Metadata are data about data.
Metadata are generated and used when documenting your research and the resulting data. They contain information that establishes the findability, accessibility, interoperability and re-usability of data following the FAIR data principles.
For a detailed definition of the term metadata and other relevant terms please refer to our Glossary.
Your research data are complex. Without documentation they are inaccessible to colleagues hindering collaboration.
Metadata make your data accessible. Adding metadata, such as an experimental protocol, enables colleagues to use your data and collaboration becomes easy. Metadata make your data citable. Provenance, such as authorship, is established through metadata ensuring you are credited for your work.
Taken together, metadata increase the impact of your data.
One of the biggest hurdles for recording metadata – their availability – is connected to when metadata are recorded.
The effort to generate metadata retrospectively and attach it to a set of data is often very high. Therefore, the recording of metadata should always happen alongside or close to the generation of the research data itself.
In doing so, information is readily available and can be easily, automatically or semi-automatically recorded and saved alongside the research data. The knowledge of the researcher regarding generation, processing and analysis of the data can be documented in a structured manner and will consequently not be lost.
The question what metadata are appropriate for a given dataset, depends on both the scientific context and the dataset itself. The following aspects are essential to consider:
Vocabularies: Where possible metadata used for the description of a dataset should be aligned with an acknowledged and controlled vocabulary. This ensures that the captured descriptions remain generally understandable and interoperable with other datasets.
PID: Assigning a persistent identifiers (PIDs) such as a DOI to a research data set makes it findable and citable. This data set then becomes citable which increases the reputation as well as the visibility of the author(s). PIDs can have applications for the machine readability of metadata.
Repositories: In order to publish data a suitable repository needs to be identified. Requirements and demands towards quality control of the gathered data and/or long-term preservation in a given repository might differ depending on scientific domain. Re3Data or the databases of NIH and NHS are good starting points for a search.
Licensing: In order to clarify access and usage rights to tailor them for e.g. potential re-use of your data, an Open Content license can be assigned. For example, the licenses developed by Open Data Commons for open data and open databases can be used for research data.
Data privacy protection: Before publishing, you should check whether the data contain trade secrets or privacy rules and laws apply to your data. Further, funding decisions, employment or service contracts, might contain provisions that prevent the data from being published or allow publication only under certain conditions. Contact the data protection/privacy officer responsible for your research institute or search for applicable Data Policies. An overview of institutional policies can be found here.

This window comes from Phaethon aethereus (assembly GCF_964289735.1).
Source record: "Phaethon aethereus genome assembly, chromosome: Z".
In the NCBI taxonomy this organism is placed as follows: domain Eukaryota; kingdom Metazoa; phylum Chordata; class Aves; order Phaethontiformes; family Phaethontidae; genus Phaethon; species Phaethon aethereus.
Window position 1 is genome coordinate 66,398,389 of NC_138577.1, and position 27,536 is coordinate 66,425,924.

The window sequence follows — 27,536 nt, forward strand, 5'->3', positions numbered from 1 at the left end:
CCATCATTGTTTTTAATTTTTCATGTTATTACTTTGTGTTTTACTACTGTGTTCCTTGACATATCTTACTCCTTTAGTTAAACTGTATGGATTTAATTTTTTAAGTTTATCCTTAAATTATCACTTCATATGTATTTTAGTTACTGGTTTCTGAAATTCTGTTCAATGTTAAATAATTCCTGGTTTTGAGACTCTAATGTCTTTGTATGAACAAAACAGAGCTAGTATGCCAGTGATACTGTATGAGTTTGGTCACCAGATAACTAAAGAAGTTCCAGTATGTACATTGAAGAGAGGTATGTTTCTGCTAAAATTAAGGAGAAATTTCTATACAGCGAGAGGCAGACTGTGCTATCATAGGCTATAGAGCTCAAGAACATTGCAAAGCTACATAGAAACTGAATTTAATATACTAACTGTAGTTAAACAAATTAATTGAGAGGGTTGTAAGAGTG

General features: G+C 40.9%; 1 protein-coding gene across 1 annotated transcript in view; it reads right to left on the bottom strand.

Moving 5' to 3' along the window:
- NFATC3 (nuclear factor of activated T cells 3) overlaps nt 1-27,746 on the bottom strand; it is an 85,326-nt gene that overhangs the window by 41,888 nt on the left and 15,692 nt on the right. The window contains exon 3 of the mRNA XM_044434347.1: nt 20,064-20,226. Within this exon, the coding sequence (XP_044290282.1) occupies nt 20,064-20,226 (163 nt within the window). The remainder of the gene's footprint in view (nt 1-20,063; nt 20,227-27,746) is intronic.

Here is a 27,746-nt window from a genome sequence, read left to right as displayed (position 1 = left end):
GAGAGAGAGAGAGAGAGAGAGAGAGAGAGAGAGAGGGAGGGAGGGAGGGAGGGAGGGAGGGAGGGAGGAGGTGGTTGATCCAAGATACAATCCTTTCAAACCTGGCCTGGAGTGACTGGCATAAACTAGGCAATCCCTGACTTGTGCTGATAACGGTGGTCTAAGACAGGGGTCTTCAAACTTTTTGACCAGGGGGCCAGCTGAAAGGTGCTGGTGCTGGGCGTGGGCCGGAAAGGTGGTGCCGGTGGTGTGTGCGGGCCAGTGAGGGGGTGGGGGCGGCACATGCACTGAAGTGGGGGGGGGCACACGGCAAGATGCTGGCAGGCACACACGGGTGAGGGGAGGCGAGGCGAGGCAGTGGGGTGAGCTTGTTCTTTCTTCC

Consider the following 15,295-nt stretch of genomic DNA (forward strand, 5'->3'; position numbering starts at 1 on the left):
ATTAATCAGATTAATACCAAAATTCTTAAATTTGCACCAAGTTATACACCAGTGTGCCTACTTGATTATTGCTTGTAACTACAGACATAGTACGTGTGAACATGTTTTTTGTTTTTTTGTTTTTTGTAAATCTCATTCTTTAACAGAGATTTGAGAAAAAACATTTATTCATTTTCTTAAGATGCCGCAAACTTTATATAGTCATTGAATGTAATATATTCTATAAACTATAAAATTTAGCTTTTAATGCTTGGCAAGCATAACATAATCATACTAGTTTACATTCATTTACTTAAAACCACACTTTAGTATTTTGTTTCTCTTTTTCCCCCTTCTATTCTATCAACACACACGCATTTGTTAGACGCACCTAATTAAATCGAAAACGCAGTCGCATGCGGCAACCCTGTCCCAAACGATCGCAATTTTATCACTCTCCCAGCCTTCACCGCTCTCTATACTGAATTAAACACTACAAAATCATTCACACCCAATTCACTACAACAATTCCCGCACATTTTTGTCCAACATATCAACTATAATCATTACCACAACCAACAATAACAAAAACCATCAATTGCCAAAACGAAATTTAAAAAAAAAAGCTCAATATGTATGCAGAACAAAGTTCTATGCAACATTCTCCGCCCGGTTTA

The specific implementation of a metadata best-practices might differ depending on scientific context and application background and vary on scale from a single lab project to an institutional level.
HMC supports various use cases in order for you to be able to find an example that might be used as a scaffold for your own project. Further information can be found on the information pages of the Metadata Hubs.
All the information that is required to understand and interpret your research data properly, is what should be gathered as metadata.
In order to identify what metadata are explicitly required in your project, it can be helpful to set a data-management plan (DMP). For this, assistance from various sources can be utilized.
A minimal set of metadata should serve to answer questions like the following:
Who gathered the data?
When and where was the data gathered?
Why/for what purpose was the data recorded?
Which type of data was recorded?
How was the data gathered?
How was the data stored (file format/structure)?
How was the data pre-processed & analyzed (raw vs. analyzed data, pre-processing such as filtering, selection, or else)?
How was data quality assessed and guaranteed?
How can the data be accessed?
The HMC Office and the Metadata Hubs can be approached with further questions and for support. We want to help you to arrive at the optimal set of metadata for your project.
If you have questions regarding metadata you can always approach the HMC. We work together with and for researchers and data managers of the Helmholtz Association. Our work is integrated with national and international initiatives and we also work with interested people from outside the HGF.
The “Nationale Forschungsdateninfrastruktur” (NFDI) consists of domain-specific consortia that work within their research domain and German community.
The “European Open Science Cloud” (EOSC) is an initiative of the European Commission that builds an Open Science infrastructure for Europe.
HMC works closely alongside both the NFDI and EOSC, and other initiatives in the field to make sure that our work contributes to the global research community.
Re3data can be helpful in order to identify domain specific repositories that host datasets.
The non-profit site DataCite can be used to search DOI referenced datasets.
For domain specific questions, please do not hesitate to contact your Metadata Hub.